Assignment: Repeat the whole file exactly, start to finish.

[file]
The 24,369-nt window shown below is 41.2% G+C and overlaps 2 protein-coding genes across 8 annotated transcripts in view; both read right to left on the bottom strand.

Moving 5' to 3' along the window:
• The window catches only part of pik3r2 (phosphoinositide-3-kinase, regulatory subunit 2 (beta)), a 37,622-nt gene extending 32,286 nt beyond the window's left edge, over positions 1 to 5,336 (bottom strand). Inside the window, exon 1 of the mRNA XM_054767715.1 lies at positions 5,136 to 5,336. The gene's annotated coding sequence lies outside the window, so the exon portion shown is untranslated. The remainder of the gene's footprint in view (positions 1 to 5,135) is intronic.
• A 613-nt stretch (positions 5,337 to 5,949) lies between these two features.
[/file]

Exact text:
The 24,369-nt window shown below is 41.2% G+C and overlaps 2 protein-coding genes across 8 annotated transcripts in view; both read right to left on the bottom strand.

Moving 5' to 3' along the window:
• The window catches only part of pik3r2 (phosphoinositide-3-kinase, regulatory subunit 2 (beta)), a 37,622-nt gene extending 32,286 nt beyond the window's left edge, over positions 1 to 5,336 (bottom strand). Inside the window, exon 1 of the mRNA XM_054767715.1 lies at positions 5,136 to 5,336. The gene's annotated coding sequence lies outside the window, so the exon portion shown is untranslated. The remainder of the gene's footprint in view (positions 1 to 5,135) is intronic.
• A 613-nt stretch (positions 5,337 to 5,949) lies between these two features.